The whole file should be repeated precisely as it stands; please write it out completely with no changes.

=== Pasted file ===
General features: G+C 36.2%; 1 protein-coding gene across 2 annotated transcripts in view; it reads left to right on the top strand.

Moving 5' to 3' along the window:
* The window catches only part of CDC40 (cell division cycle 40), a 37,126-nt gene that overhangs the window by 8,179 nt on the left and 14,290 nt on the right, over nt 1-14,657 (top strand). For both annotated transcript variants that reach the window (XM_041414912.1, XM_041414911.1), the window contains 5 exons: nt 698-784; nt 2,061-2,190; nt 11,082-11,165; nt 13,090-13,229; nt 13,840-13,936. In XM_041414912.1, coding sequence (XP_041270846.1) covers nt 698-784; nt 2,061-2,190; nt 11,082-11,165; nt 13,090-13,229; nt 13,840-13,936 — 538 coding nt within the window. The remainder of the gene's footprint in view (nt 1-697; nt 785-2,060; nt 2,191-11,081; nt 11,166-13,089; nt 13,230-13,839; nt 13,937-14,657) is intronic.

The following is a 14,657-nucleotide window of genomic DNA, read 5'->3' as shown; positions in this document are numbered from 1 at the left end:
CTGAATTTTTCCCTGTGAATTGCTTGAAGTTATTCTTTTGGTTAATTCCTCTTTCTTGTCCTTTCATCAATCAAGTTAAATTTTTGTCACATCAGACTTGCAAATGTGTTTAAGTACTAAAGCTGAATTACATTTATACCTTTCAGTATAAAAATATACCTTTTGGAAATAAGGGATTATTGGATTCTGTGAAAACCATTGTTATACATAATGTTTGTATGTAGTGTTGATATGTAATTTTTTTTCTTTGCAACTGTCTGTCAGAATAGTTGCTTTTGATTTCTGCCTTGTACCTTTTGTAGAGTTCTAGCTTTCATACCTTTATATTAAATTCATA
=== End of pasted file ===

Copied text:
General features: G+C 36.2%; 1 protein-coding gene across 2 annotated transcripts in view; it reads left to right on the top strand.

Moving 5' to 3' along the window:
* The window catches only part of CDC40 (cell division cycle 40), a 37,126-nt gene that overhangs the window by 8,179 nt on the left and 14,290 nt on the right, over nt 1-14,657 (top strand). For both annotated transcript variants that reach the window (XM_041414912.1, XM_041414911.1), the window contains 5 exons: nt 698-784; nt 2,061-2,190; nt 11,082-11,165; nt 13,090-13,229; nt 13,840-13,936. In XM_041414912.1, coding sequence (XP_041270846.1) covers nt 698-784; nt 2,061-2,190; nt 11,082-11,165; nt 13,090-13,229; nt 13,840-13,936 — 538 coding nt within the window. The remainder of the gene's footprint in view (nt 1-697; nt 785-2,060; nt 2,191-11,081; nt 11,166-13,089; nt 13,230-13,839; nt 13,937-14,657) is intronic.

The following is a 14,657-nucleotide window of genomic DNA, read 5'->3' as shown; positions in this document are numbered from 1 at the left end:
CTGAATTTTTCCCTGTGAATTGCTTGAAGTTATTCTTTTGGTTAATTCCTCTTTCTTGTCCTTTCATCAATCAAGTTAAATTTTTGTCACATCAGACTTGCAAATGTGTTTAAGTACTAAAGCTGAATTACATTTATACCTTTCAGTATAAAAATATACCTTTTGGAAATAAGGGATTATTGGATTCTGTGAAAACCATTGTTATACATAATGTTTGTATGTAGTGTTGATATGTAATTTTTTTTCTTTGCAACTGTCTGTCAGAATAGTTGCTTTTGATTTCTGCCTTGTACCTTTTGTAGAGTTCTAGCTTTCATACCTTTATATTAAATTCATA